Introduction: In this article, Jessica Edwards gives a tip for how she organizes data on her family tree and prepares for follow-up research. Jessica has had a lifelong interest in her family’s history – especially on her father’s side, which goes back to the first settlers in Pennsylvania, Jamestown, and New England – and has documented and added more than 37,000 people to her family tree!
Today I want to share one of my tips for doing genealogy. Let me state: I do not import other people’s trees. The names on my family tree are what I can prove and show where I got my information – so when you see that my tree currently has 37,132 names, it is from hard work and documenting everything.
Some of the genealogy tips I know have slowly evolved, some ideas came from others, some were the result of frustrations I got in trying to go back and retrace steps, etc.
Here’s one genealogy tip. I determined years ago that I function better when I set “place values” in my tree entries. What are “place values”? For example, I find an obituary that says Mrs. Mary Gordon Meshersmit was living in Renovo, Pennsylvania, when her father died. I add her married surname after her maiden name until I can either find her husband or else have exhausted all my sources in trying to ascertain Mr. Meshersmit’s first name. If I can find his first name, great, but if I can’t I set a place value of (Unknown) Meshersmit as Mary’s spouse.
Periodically I will pick a few of these unknown people to try to research again because sources are always being added to genealogical websites. If I am in a hurry I just list the place values and then later go back and search for them. This is what I am currently doing to my tree; this approach helped me add more than 78 first names of spouses, and I’m just starting to look at the H’s.
Another place value for names that I use is one for unnamed babies and infants. I decided long ago to mark each entry separately. Recently I came across a FindaGrave listing for the Gill family with a tombstone that said there were two unnamed sons and two unnamed daughters.
I could have made it just one listing but I decided to separate them in my tree by listing them as: (Unnamed Boy 1) Gill; (Unnamed Boy 2) Gill; (Unnamed Girl 1) Gill; and (Unnamed Girl 2) Gill. I copied their place of birth and death for that county, and for dates I used the place value “unknown.” This reminds me that I have looked for a date on the tombstone and also searched for death and/or birth certificates but haven’t found any dates yet.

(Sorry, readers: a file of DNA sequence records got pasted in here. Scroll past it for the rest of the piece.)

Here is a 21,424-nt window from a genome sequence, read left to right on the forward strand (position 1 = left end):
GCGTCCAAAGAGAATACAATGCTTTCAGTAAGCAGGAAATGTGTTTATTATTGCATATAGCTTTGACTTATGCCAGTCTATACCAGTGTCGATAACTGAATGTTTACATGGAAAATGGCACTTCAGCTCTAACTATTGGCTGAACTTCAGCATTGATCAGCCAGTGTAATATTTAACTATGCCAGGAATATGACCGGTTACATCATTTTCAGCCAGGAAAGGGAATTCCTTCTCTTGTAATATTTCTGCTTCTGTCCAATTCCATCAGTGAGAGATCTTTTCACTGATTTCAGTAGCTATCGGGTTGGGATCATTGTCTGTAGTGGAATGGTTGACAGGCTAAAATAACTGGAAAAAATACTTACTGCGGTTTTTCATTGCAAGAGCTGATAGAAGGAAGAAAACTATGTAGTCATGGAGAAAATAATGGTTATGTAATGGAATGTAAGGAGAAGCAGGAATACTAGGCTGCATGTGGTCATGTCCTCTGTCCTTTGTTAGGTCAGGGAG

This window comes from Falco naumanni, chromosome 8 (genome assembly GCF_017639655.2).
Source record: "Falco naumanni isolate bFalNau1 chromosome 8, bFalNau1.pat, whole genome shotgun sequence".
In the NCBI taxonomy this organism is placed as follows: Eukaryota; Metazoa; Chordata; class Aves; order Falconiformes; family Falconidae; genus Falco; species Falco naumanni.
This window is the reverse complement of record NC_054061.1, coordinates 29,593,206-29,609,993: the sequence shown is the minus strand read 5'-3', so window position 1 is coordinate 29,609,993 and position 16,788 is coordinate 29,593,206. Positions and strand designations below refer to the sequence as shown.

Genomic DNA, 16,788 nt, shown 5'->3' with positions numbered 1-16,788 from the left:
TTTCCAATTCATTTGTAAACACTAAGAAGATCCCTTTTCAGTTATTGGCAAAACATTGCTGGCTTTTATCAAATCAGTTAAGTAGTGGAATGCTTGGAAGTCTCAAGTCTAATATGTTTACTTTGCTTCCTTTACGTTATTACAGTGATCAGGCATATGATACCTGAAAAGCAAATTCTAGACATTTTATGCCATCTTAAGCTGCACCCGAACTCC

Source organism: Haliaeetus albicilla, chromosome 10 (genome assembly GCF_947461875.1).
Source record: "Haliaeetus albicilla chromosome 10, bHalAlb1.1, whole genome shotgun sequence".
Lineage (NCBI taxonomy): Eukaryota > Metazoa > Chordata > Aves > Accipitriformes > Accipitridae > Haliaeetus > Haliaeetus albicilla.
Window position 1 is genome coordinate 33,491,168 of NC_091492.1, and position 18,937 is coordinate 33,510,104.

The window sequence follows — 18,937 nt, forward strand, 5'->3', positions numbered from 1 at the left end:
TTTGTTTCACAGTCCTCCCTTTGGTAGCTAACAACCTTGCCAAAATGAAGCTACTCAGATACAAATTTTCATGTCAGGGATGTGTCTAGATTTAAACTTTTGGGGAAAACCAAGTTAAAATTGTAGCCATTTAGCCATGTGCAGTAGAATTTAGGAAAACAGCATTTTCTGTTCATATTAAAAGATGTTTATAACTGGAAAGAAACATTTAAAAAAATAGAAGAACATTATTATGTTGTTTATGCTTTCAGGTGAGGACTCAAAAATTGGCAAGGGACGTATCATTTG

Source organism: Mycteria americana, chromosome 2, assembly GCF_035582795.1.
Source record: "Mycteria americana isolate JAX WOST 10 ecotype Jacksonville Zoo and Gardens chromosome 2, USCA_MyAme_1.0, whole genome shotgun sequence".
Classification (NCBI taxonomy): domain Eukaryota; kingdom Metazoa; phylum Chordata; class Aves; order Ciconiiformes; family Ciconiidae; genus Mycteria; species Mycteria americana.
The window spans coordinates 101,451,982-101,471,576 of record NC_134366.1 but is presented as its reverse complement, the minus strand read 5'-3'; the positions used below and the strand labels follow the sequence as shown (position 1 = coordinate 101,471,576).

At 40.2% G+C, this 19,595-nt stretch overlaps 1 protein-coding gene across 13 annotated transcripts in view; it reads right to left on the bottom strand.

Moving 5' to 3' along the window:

Another place value I use deals with the names of places. Long ago I decided I would use the format of: city (if known), county, state, USA. This might involve Googling that place’s name, as I am aware that many areas have possibly changed what county a certain city or town is located in. For example, I have found Williamsport, Pennsylvania, listed as a part of both Clinton and Lycoming Counties in different documents – but in actuality it is part of Lycoming County, so I entered it as: Williamsport, Lycoming, Pennsylvania, USA.
In researching a place, you may find the whole name was changed since that area was first colonized. A few examples of this in Alaska are: Barrow was renamed Utqiaġvik in 2016, after its original Iñupiaq name; Black River was renamed Draanjik River in 2014 after its original Gwich’in name; Chandalar River was renamed Ch’iidrinjik River and Teedrinjik River in 2015 as replacements for the North and Middle forks of the river; and Sheldon Point was renamed Nunam Iqua in 1999 after its original Yup’ik name.
I also periodically go back to my place names to make sure they are spelled correctly (those dratted typos sneak in when I’m tired). One genealogy program I used to use had a tab where it alphabetized all place names, and you could drag and drop various names for the same place into one name for clarification. For example, I may have one entry that says Lock Haven, PA, one that says Lock Haven, Pennsylvania, one that says Lock Haven, Clinton County, Pennsylvania, etc., so I could drag and drop them all into a unified “Lock Haven, Clinton, Pennsylvania, USA” name, and the program changed all the related entries at the same time – a real time saver.
Using place values helps me to organize myself and my tree – and if using them can help you, I’m glad. A good genealogy tree is one that you can sit anyone down and they can follow where you got your information and come to the same conclusions on this person’s life.
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